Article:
Simon Tisdall: The current decade is drawing to a ragged, tensely confrontational close across the western Balkans

Having started well, the current decade is drawing to a ragged, confrontational close across the western Balkans

In case anybody thought Kosovo was done and dusted, a furious row at the UN this week provided a rude reminder that behind every seemingly benign Balkan exterior lurk dark, tightly held grievances that can and do burst forth at the first provocation. Having started well, the current decade is drawing to a ragged, tensely confrontational close across the western Balkans. That's a big problem for the region and a bigger one for Europe.

The row erupted during a security council debate on Kosovo's progress since its unilateral declaration of independence from Serbia just over one year ago. Skender Hyseni, Kosovo's foreign minister, accused Belgrade of interfering in northern areas where many ethnic Serbs live. "Lawlessness, with evident support of the leadership in Belgrade, has turned this part of Kosovo into a safe haven for all kinds of criminal and illegal economic activity," he said.

Boris Tadic, Serbia's president, hit back. "Serbia, together with a number of EU member states, faces tremendous problems arising out of the activities of the ethnic Albanian mafia in Kosovo, which specialises in the trafficking of narcotics, human beings and weapons," he said. Serbia, he went on, would "never" recognise Kosovo's independence. "It is obvious to everyone today that 13 months after the illegal UDI, Kosovo is no state."

From the UN perspective that last statement is legally accurate; Russian opposition has prevented UN recognition of Kosovo's statehood. Under the terms of security council resolution 1244 of 1999, the territory remains under international administration. Europe also is divided. Five of the EU's 27 members do not recognise Kosovo, regarding its unsanctioned secession as a dangerous precedent. Worldwide, only 56 states have opened ties.

Undeterred, Kosovo's leaders are increasingly kicking out against their "protectorate" status, though not against the EU aid and security assistance that helps keep them in business. "The Kosovo authorities... have repeatedly stated during the past months that resolution 1244 is no longer relevant and the institutions of Kosovo have no legal obligation to abide by it," the UN's progress report said.

This attempt to assert sovereign rights suggests Pristina could at some point reject the UN's authority altogether. Another complication is Serbia's move, backed by the UN general assembly, to appeal Kosovo's UDI to the international court of justice. As Birmingham University professor Judy Batt noted in a policy brief for Fride, a Madrid-based thinktank, Belgrade's aim "was clearly to inhibit further international recognitions of Kosovo".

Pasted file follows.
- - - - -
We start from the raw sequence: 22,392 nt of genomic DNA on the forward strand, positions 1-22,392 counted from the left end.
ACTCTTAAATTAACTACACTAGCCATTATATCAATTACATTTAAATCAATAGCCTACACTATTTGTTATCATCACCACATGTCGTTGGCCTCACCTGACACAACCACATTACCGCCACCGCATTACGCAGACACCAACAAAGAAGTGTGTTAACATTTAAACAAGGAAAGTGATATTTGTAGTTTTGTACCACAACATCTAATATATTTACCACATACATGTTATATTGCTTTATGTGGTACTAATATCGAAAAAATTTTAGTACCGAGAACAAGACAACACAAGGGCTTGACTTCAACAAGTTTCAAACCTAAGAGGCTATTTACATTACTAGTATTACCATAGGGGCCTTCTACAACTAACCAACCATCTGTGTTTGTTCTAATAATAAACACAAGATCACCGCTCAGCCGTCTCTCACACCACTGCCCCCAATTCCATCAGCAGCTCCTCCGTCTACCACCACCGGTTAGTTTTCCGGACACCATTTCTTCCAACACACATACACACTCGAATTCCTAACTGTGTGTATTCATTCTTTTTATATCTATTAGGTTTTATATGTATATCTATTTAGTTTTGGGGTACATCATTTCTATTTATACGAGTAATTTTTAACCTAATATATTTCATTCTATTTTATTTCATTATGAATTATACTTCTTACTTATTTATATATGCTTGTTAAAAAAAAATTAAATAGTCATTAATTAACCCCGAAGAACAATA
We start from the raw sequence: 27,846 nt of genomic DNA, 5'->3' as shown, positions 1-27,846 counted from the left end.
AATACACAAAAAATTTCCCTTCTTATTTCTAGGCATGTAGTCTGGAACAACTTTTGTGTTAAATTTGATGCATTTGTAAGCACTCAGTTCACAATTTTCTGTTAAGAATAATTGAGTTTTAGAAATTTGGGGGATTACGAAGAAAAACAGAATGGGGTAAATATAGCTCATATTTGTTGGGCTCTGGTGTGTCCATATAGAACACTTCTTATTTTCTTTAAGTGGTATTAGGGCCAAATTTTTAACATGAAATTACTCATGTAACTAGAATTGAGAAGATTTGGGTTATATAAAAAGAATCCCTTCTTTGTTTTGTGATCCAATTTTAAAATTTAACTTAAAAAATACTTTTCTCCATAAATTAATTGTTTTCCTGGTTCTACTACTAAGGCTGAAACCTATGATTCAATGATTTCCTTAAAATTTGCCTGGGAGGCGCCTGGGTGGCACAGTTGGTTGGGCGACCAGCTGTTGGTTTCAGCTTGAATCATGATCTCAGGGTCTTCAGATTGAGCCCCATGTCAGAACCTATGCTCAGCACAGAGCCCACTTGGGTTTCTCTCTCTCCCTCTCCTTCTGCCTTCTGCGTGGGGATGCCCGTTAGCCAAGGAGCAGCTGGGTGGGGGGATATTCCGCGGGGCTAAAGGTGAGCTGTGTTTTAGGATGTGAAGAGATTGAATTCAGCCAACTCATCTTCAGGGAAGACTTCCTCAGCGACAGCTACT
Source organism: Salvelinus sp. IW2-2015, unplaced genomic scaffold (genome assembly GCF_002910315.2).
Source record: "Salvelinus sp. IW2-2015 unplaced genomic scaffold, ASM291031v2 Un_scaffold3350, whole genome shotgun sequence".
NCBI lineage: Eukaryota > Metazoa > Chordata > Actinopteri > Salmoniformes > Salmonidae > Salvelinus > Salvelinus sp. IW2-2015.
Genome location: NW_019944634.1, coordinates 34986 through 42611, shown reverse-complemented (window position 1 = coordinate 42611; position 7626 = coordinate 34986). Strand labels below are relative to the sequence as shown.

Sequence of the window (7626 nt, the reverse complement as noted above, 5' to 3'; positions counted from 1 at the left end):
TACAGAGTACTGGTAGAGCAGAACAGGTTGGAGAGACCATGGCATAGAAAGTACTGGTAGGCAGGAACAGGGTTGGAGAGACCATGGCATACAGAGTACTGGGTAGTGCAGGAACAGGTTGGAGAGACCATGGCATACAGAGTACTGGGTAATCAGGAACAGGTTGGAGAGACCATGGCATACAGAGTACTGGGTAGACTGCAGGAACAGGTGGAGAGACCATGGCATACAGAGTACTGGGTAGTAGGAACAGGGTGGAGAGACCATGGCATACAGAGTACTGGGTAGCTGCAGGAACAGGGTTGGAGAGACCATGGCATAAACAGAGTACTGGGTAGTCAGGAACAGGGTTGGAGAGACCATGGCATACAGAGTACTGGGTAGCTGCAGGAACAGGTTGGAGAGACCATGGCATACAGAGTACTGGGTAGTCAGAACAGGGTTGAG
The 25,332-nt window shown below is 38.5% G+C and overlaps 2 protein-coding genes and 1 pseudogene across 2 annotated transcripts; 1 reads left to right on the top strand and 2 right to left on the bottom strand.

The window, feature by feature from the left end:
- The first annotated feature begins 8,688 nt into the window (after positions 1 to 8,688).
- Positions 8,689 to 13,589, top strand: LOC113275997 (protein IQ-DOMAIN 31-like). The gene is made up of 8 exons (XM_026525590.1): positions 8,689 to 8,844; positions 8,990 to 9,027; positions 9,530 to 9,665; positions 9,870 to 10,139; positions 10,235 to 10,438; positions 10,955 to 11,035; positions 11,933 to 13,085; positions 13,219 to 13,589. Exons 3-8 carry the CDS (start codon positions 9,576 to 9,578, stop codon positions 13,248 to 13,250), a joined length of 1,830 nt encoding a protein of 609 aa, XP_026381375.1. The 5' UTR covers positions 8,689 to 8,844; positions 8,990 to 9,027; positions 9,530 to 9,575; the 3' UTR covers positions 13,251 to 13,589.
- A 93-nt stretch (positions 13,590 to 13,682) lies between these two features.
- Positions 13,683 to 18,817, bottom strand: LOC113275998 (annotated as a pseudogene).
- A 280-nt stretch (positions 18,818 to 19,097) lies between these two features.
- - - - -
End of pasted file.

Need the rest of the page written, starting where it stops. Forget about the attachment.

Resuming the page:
The impasse carries a considerable downside for Serbia, too. While its EU membership hopes are currently held hostage to the long-awaited arrest of indicted Bosnian war criminal Ratko Mladic, Kosovo represents another formidable barrier. "It is inconceivable that the EU will agree to Serbia's accession without a workable and durable settlement, agreeable to all sides including Kosovo," said Batt. As US envoy Richard Holbrooke once told Belgrade: "The choice facing you is: Europe or Kosovo? And if you choose Kosovo, you loose both."

Issues highlighted by Kosovo are replicated across the western Balkans, undermining regional progress. Croatia's EU bid has been delayed by a bitter territorial dispute with Slovenia; its accession to Nato, expected at next month's summit, may be another casualty. Macedonia's hopes of joining the Brussels club have been nixed in part by Greek hostility. And Montenegro, which applied in December, has not even had its application processed. In its case, the main reason appears to be growing reluctance among recession-hit western European states to admit more relatively poor members.

Olli Rehn, the EU's enlargement commissioner, argued recently that the pulling power of prospective EU membership remained "an anchor of stability in south-eastern Europe". But regional analysts warn this may not be the case much longer as Balkan politicians and voters increasingly despair of admission – and an anti-EU backlash ensues, as has happened in Turkey.

In terms of the dash to disintegration, Bosnia and Herzegovina (BiH) remains the Balkan frontrunner. Not unlike Kosovo, leaders of the semi-autonomous Serb Republic want an end to international protectorate status conferred under the Dayton peace agreement that concluded the 1992-5 Bosnian war. There is talk of a break with the Muslim-Croat Federation (the other part of BiH) and a referendum on secession. As elsewhere, economic woes are stoking political tensions.

Fears that Bosnia and Herzegovina could implode, sparking renewed region-wide turmoil, is one reason why a new peace envoy (or "high representative"), the Austrian diplomat Valentin Inzko, will be charged on Thursday with extending the period of international control. But this is only a temporary measure. As in Kosovo, responsibility for BiH is due to shift to the EU, possibly by the end of the year. Brussels might be forgiven for viewing this additional Balkan burden with trepidation.

Contributor

Simon Tisdall

The GuardianTramp

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